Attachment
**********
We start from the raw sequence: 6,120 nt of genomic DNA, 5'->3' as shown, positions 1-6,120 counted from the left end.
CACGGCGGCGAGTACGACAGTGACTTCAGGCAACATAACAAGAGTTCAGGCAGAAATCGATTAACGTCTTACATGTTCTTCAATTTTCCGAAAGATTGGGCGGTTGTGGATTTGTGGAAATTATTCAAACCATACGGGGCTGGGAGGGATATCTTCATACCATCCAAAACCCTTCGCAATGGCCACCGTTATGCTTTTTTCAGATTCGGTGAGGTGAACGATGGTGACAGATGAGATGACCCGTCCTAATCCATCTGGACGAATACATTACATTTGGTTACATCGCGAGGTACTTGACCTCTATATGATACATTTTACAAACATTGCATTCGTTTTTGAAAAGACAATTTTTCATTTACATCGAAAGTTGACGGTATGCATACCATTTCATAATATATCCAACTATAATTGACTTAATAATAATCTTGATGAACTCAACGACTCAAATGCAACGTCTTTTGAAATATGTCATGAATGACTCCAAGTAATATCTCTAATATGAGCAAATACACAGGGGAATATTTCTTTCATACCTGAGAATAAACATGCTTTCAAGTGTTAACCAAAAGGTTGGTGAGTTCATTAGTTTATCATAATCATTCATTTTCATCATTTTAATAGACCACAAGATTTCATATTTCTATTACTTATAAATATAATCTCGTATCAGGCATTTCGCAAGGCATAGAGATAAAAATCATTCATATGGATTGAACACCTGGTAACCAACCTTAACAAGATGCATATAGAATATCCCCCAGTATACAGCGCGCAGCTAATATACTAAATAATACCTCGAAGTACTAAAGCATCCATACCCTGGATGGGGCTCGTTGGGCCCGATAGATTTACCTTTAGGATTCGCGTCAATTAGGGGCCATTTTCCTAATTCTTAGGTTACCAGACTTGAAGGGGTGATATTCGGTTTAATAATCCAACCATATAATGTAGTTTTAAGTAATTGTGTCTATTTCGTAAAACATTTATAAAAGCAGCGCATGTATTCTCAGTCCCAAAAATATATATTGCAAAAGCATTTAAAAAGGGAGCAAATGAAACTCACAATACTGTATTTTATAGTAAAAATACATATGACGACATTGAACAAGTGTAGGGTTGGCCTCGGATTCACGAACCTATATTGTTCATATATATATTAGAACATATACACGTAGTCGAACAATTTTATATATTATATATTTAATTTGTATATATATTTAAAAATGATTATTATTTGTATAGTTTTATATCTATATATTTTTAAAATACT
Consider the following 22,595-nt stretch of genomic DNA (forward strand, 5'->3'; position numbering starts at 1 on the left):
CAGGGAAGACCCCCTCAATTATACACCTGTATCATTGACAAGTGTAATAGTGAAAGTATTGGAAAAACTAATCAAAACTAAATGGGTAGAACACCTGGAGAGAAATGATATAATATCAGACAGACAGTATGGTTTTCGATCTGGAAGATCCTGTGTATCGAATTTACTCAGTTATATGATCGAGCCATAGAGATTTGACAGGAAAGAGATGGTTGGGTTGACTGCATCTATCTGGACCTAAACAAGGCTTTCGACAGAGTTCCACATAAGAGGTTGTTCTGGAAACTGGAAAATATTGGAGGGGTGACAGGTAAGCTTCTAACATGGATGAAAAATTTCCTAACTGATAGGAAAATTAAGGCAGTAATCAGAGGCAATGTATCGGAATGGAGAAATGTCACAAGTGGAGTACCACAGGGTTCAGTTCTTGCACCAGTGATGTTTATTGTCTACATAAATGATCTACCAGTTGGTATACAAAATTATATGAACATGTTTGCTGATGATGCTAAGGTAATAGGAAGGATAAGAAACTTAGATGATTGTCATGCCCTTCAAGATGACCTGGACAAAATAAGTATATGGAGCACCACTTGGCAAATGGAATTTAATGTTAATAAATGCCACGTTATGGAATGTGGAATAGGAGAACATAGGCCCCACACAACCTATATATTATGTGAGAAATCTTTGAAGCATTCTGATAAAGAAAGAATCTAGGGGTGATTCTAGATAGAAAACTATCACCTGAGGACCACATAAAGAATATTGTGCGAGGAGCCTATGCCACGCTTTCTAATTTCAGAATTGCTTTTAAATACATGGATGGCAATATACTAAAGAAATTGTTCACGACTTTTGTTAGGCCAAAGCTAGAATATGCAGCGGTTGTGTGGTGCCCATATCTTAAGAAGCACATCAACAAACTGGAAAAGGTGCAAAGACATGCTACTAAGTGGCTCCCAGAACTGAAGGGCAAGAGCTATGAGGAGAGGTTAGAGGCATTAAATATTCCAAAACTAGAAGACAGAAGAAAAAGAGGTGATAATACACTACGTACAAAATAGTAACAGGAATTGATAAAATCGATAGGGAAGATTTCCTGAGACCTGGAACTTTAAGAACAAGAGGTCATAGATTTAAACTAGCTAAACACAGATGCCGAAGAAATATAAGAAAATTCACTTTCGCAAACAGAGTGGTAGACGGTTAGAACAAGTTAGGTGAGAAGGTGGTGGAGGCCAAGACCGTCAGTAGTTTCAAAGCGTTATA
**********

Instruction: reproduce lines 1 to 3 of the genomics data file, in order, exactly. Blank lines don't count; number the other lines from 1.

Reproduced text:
We start from the raw sequence: 6,120 nt of genomic DNA, 5'->3' as shown, positions 1-6,120 counted from the left end.
CACGGCGGCGAGTACGACAGTGACTTCAGGCAACATAACAAGAGTTCAGGCAGAAATCGATTAACGTCTTACATGTTCTTCAATTTTCCGAAAGATTGGGCGGTTGTGGATTTGTGGAAATTATTCAAACCATACGGGGCTGGGAGGGATATCTTCATACCATCCAAAACCCTTCGCAATGGCCACCGTTATGCTTTTTTCAGATTCGGTGAGGTGAACGATGGTGACAGATGAGATGACCCGTCCTAATCCATCTGGACGAATACATTACATTTGGTTACATCGCGAGGTACTTGACCTCTATATGATACATTTTACAAACATTGCATTCGTTTTTGAAAAGACAATTTTTCATTTACATCGAAAGTTGACGGTATGCATACCATTTCATAATATATCCAACTATAATTGACTTAATAATAATCTTGATGAACTCAACGACTCAAATGCAACGTCTTTTGAAATATGTCATGAATGACTCCAAGTAATATCTCTAATATGAGCAAATACACAGGGGAATATTTCTTTCATACCTGAGAATAAACATGCTTTCAAGTGTTAACCAAAAGGTTGGTGAGTTCATTAGTTTATCATAATCATTCATTTTCATCATTTTAATAGACCACAAGATTTCATATTTCTATTACTTATAAATATAATCTCGTATCAGGCATTTCGCAAGGCATAGAGATAAAAATCATTCATATGGATTGAACACCTGGTAACCAACCTTAACAAGATGCATATAGAATATCCCCCAGTATACAGCGCGCAGCTAATATACTAAATAATACCTCGAAGTACTAAAGCATCCATACCCTGGATGGGGCTCGTTGGGCCCGATAGATTTACCTTTAGGATTCGCGTCAATTAGGGGCCATTTTCCTAATTCTTAGGTTACCAGACTTGAAGGGGTGATATTCGGTTTAATAATCCAACCATATAATGTAGTTTTAAGTAATTGTGTCTATTTCGTAAAACATTTATAAAAGCAGCGCATGTATTCTCAGTCCCAAAAATATATATTGCAAAAGCATTTAAAAAGGGAGCAAATGAAACTCACAATACTGTATTTTATAGTAAAAATACATATGACGACATTGAACAAGTGTAGGGTTGGCCTCGGATTCACGAACCTATATTGTTCATATATATATTAGAACATATACACGTAGTCGAACAATTTTATATATTATATATTTAATTTGTATATATATTTAAAAATGATTATTATTTGTATAGTTTTATATCTATATATTTTTAAAATACT
Consider the following 22,595-nt stretch of genomic DNA (forward strand, 5'->3'; position numbering starts at 1 on the left):